his head-quarters being first at Cleveland, and subsequently, as the
frontier was carried southward, at Louisville, Kentucky.

Through his efforts branches of the Sanitary Commission were
established in the priricipal cities of the West, and agencies for the
performance of its work at all important military points, and with
each considerable sub-division of the army. Before the close of the
war the entire West was embraced in one great system of agencies
for the production and distribution of supplies, and the care of sick
and w^ounded on the battle-field, in hospital or in transitu. The
magnitude of the work of the Sanitary Commission at the West may
be inferred from the fact that there were at one time over five
thousand societies tributary to it in the loyal States of the Northwest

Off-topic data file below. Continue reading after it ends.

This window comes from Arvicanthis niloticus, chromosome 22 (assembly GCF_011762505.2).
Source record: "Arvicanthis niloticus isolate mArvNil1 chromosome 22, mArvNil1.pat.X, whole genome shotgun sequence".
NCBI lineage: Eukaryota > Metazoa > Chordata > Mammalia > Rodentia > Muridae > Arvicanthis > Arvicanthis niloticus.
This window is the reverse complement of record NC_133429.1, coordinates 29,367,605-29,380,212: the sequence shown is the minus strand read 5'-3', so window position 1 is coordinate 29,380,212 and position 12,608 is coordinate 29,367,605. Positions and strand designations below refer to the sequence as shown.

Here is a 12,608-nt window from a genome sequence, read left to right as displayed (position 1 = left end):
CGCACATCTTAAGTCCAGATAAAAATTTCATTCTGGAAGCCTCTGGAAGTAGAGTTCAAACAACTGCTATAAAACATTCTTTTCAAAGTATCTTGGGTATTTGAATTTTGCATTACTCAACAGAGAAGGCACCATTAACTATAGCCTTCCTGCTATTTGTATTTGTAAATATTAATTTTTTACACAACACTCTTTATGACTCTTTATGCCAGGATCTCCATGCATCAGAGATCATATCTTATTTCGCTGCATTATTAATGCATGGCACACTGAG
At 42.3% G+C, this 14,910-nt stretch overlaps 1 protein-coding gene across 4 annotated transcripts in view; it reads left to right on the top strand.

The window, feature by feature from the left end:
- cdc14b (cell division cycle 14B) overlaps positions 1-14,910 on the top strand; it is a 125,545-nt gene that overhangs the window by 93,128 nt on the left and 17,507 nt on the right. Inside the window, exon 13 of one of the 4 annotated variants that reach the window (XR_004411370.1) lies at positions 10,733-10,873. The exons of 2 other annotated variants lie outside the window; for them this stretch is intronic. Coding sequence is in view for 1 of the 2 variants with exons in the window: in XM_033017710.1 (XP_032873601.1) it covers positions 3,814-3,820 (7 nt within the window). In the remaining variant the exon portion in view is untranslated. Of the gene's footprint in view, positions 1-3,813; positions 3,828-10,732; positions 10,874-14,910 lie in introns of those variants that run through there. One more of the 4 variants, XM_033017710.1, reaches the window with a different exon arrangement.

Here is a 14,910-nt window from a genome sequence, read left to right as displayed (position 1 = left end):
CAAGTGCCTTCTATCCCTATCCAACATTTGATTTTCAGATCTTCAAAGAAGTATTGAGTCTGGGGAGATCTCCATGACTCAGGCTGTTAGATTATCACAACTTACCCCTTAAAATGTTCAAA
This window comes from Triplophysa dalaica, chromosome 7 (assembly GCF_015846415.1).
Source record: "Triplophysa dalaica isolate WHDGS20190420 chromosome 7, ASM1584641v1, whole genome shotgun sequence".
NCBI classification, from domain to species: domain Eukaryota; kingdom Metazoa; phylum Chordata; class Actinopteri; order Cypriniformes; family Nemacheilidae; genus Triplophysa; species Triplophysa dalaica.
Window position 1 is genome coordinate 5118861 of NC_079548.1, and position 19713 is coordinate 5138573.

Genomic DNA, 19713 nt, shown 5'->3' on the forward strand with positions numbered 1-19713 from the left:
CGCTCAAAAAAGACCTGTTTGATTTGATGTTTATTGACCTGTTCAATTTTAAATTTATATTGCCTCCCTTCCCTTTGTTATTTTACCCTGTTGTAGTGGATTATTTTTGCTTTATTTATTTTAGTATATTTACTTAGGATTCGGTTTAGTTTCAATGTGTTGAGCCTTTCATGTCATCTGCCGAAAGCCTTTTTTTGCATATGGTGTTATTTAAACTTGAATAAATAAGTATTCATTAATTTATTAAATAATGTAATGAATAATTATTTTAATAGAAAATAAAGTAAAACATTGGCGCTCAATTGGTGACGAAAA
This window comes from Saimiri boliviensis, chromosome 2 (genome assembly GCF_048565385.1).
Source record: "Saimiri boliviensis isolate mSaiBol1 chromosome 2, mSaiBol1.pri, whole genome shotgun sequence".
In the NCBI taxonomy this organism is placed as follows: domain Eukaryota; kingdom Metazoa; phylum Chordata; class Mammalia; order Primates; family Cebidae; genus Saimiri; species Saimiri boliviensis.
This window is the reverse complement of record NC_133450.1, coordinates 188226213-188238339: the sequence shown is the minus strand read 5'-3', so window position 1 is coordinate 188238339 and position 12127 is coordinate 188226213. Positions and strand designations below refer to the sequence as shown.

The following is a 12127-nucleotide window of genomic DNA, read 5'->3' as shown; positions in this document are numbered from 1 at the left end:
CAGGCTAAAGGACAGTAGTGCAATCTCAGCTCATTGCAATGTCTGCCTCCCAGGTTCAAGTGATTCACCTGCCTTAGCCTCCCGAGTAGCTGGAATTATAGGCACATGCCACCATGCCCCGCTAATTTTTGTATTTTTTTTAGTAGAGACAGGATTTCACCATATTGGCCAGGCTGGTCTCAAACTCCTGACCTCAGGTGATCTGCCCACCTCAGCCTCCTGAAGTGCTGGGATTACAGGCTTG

— that hospital stores of the value of over 35,000,000 were distributed
by it in the valley of the Mississippi — that over 850,000 names were
on the records of its Hospital Directory at Louisville, and 1,000,000
soldiers, for whom no other adequate provision was made, were fed
and sheltered in its " homes."

Of this great work Dr. Newberry was the responsible head, and by
the wisdom and energy displayed by himself very much of the
harmony and efficiency which characterized this organization are to
be ascribed.

As his labors in connection with the Sanitary Commission were
drawing to a close, Dr. Newberry was appointed Professor of Geology
in the School of Mines of Columbia College, New York city. He
entered on the duties of the position in 1S66. In 1S69, he was
appointed by Governor Hayes to the office of State Geologist, created
by the Ohio General Assembly of that year.

The scientific acquirements of Professor Newberry have given him
a world-wide fame. As a Geologist his reputation ranks among the
foremost. He has been honored with the membership of the most of